Spain market bottoming out?
4 June 2009
Astonishingly, Laura Nicoll, director of Iberian International, believes that it is only a matter of time until there is a housing supply shortage in Spain, in spite of the fact that there are currently over a million homes lying empty in the country.
Some experts’ project that the volume of homes built in Spain could fall to under 200,000 annually, within the next couple of years, to help absorb the current oversupply of homes on the market. But surprisingly, Nicoll believes that this will translate to an “inevitable supply shortage in the coming years”, which will cause an “increase in property prices.”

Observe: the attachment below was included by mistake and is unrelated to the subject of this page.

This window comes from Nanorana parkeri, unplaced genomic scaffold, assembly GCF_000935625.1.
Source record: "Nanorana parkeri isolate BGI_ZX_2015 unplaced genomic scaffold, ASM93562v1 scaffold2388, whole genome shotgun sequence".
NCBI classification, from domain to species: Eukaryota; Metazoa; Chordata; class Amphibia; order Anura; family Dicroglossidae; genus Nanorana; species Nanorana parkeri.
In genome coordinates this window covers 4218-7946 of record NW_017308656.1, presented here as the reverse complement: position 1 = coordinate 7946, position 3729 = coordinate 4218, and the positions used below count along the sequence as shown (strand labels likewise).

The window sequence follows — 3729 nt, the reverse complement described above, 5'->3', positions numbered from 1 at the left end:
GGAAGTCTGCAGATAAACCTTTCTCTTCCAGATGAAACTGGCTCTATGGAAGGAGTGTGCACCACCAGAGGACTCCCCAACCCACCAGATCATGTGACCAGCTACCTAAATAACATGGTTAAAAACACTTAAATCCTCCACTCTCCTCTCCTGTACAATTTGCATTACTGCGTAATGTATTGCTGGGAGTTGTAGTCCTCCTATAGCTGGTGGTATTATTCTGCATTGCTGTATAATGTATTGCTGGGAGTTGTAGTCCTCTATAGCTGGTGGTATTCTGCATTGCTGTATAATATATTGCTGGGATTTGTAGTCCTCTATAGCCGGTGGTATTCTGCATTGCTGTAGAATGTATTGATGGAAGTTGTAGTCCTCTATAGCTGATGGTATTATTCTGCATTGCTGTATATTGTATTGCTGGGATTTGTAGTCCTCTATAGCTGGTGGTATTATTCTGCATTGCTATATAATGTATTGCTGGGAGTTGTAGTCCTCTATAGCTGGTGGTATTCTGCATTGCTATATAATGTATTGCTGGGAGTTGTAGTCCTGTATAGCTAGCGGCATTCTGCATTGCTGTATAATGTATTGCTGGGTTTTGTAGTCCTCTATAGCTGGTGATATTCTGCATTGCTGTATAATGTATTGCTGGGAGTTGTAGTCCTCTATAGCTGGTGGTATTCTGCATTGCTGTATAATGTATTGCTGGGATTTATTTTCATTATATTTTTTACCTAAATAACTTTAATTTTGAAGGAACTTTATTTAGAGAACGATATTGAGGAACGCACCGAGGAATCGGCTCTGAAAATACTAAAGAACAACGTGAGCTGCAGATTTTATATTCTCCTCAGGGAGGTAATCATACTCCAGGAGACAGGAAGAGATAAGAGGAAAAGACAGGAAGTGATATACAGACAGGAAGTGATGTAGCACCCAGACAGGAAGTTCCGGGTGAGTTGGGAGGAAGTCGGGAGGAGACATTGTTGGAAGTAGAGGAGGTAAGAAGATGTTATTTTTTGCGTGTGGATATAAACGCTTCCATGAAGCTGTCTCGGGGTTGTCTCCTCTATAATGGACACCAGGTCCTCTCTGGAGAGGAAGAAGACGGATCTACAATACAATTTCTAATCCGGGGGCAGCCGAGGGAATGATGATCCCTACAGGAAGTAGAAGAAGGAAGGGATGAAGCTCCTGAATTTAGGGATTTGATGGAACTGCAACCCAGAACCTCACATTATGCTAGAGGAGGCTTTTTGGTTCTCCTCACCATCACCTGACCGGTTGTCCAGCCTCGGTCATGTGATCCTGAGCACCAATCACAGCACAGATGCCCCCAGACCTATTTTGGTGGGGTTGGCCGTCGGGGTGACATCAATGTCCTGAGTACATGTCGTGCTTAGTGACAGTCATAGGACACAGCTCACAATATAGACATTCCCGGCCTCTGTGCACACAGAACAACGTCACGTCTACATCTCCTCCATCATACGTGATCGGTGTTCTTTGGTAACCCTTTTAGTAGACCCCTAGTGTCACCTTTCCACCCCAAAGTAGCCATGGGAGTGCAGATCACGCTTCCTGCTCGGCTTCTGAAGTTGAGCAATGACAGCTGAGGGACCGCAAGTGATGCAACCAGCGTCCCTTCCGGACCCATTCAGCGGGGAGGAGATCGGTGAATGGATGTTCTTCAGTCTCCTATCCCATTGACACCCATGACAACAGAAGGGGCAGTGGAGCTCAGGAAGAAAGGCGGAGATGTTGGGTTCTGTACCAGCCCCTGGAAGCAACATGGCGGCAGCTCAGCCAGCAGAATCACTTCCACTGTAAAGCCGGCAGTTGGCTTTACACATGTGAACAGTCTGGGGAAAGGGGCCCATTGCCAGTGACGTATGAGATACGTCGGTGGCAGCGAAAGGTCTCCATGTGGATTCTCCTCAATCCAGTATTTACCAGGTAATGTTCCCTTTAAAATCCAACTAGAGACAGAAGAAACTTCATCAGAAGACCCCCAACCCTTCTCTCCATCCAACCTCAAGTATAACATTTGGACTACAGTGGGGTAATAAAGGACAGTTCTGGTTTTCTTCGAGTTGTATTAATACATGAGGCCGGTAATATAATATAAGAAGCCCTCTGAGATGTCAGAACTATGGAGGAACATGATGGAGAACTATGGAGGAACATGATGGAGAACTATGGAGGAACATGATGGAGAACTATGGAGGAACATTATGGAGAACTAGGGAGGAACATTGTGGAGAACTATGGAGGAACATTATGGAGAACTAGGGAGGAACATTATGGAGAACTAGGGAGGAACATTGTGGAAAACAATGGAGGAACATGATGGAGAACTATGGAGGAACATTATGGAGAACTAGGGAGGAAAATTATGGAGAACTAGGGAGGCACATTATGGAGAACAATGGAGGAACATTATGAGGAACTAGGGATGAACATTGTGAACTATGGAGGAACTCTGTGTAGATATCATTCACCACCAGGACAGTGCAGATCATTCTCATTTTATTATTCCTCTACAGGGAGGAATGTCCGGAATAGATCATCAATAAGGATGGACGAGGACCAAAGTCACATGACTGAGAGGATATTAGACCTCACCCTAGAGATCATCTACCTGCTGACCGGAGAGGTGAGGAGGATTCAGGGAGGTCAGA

Nicoll says that property in Spain has now reached the bottom of the market, and that prices will not fall any further.
“Spain is still one of the world’s top holiday destinations with more than 40 million people visiting each year, says Nicoll. “Housebuilders have recognised this and reduced their prices as low as they can go and we believe we will not see any further [property price] reductions. There has never been a better time to buy a home in Spain.”
However, despite Nicoll’s optimism, the Spanish property market downturn appears to be far from over.
Fresh data from the BBVA, Spain’s second largest bank, estimates that average Spanish property values will depreciate by 10% this year, and by a further 12% next year.
In fact, the bank does not expect prices to start to recover until at least 2012.
The bank also estimates that the glut of homes in Spain could reach as high as 1.5 million units by the start of next year, which is far higher than the Ministry of Housing’s projections.